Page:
Tuesday, July 22, 2008

Thursday, May 10, 2007

Blogging and beyond: building online communities

In Part IV, the contributors to (Web)Sites of Resistance explore the various ways of building online communities, in and outside of academia.

In the video blog “We Are the Media,” Mary C. Matthews details her experience in the world of video blogging, examining the ways in which women journalists are able to share intimate experiences through the video blog.

Hosu Kim’s “A Flickering Motherhood: Korean Birthmothers' Internet Community” explores the online support networks built by Korean mothers who gave their children up for adoption. Kim examines a nontraditional type of “virtual mothering” expressed by these women, which is enabled by an “epistemological and ontological shift from a human-centered paradigm” that “opens the possibility of a new body politics in this age of global teletechnology.” Kim also argues that the very existence of these communities “demands a critical examination of the practice of transnational adoption and women's sexuality in a transnational feminist framework.”

In “The Little FemBlog that Wasn't,” Shira Tarrant explores lessons learned from her experience using blogs in the classroom. This article should be especially useful for those thinking of using the blog to supplement & enhance class discussion. For those interested in learning more, we have also provided a “S&F Online in the classroom” section on the Scholar & Feminist website.

Wednesday, May 9, 2007

Thank you!

We'd like to thank you for joining us on this companion blog for Blogging Feminism: (Web)Sites of Resistance, edition 5.2 of the Scholar & Feminist Online. We would also like to thank the Barnard Center for Research on Women, especially Janet Jakobsen for her vision and support. Thanks also to our wonderful contributors and bloggers, who helped us start what we know is a very important conversation.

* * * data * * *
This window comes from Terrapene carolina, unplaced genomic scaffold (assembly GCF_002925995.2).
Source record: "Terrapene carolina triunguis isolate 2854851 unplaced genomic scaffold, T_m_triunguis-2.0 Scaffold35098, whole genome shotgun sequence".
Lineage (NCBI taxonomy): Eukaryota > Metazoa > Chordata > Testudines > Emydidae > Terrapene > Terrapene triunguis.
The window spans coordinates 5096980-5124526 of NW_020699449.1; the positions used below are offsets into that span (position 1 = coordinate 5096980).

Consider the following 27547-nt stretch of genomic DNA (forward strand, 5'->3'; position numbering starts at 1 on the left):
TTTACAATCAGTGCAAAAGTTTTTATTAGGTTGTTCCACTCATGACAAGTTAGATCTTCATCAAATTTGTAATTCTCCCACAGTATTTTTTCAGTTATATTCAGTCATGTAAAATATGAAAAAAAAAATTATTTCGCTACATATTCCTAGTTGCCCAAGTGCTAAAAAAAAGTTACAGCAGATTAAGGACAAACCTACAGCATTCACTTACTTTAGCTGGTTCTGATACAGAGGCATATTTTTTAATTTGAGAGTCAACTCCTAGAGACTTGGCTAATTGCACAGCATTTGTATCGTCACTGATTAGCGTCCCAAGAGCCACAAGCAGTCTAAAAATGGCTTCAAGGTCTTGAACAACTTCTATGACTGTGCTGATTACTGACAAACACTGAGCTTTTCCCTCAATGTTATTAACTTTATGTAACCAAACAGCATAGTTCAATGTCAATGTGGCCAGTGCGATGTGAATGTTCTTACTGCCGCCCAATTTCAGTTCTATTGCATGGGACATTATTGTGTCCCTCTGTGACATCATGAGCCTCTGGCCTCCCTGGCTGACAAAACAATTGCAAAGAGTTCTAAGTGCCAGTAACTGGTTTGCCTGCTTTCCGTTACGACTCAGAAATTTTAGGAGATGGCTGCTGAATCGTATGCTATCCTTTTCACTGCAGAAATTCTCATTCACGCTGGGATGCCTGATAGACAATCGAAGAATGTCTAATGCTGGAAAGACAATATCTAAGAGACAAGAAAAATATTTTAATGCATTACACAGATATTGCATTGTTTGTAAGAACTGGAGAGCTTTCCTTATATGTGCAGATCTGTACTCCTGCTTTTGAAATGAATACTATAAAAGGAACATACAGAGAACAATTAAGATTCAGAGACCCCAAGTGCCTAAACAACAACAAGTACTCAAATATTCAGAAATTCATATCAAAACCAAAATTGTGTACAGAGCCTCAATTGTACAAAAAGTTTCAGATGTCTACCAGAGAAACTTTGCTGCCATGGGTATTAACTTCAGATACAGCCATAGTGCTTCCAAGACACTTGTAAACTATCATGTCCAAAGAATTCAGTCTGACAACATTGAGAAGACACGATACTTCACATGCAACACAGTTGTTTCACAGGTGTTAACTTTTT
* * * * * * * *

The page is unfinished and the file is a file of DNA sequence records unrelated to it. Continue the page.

For a wrap-up of the issue, be sure to check out the Afterword of (Web)Sites of Resistance, written by author and founder of the Scholar & Feminist Online, Deborah Siegel.

And thank you again -- we know that the conversation will not stop here, and we encourage you to keep the spirit of this issue alive by visiting the blogs listed, creating your own, and contributing to the resistance online!

Gwendolyn & Jessica

Overcoming Digital Divides

Today our post from the Journal portion of (Web)Sites of Resistance focuses on Part III: Gender Disparity and Web Access. In this section, Gillian Youngs and Shireen Mitchell provide an in-depth look at some of the barriers to online feminist organizing.

Youngs argues that, while "feminism is alive and well, evolving and changing in these cybertimes," divisive social and global inequalities are also in danger of growing if "the kinds of warnings about exclusion that feminist voices articulate are not heard and acted on."

Mitchell discusses the “digital divide” in the U.S., which acts as a barrier to women’s participation not only in terms of online activism and discussion, but in improving their livelihoods. The “digital divide” is explored as it specifically affects women of color and poor women, with a look to improving the situation through the example of Digital Sistas, Inc., a nonprofit organization founded by Mitchell that focuses on building self-sufficiency skills for women and children who are traditionally underserved technologically.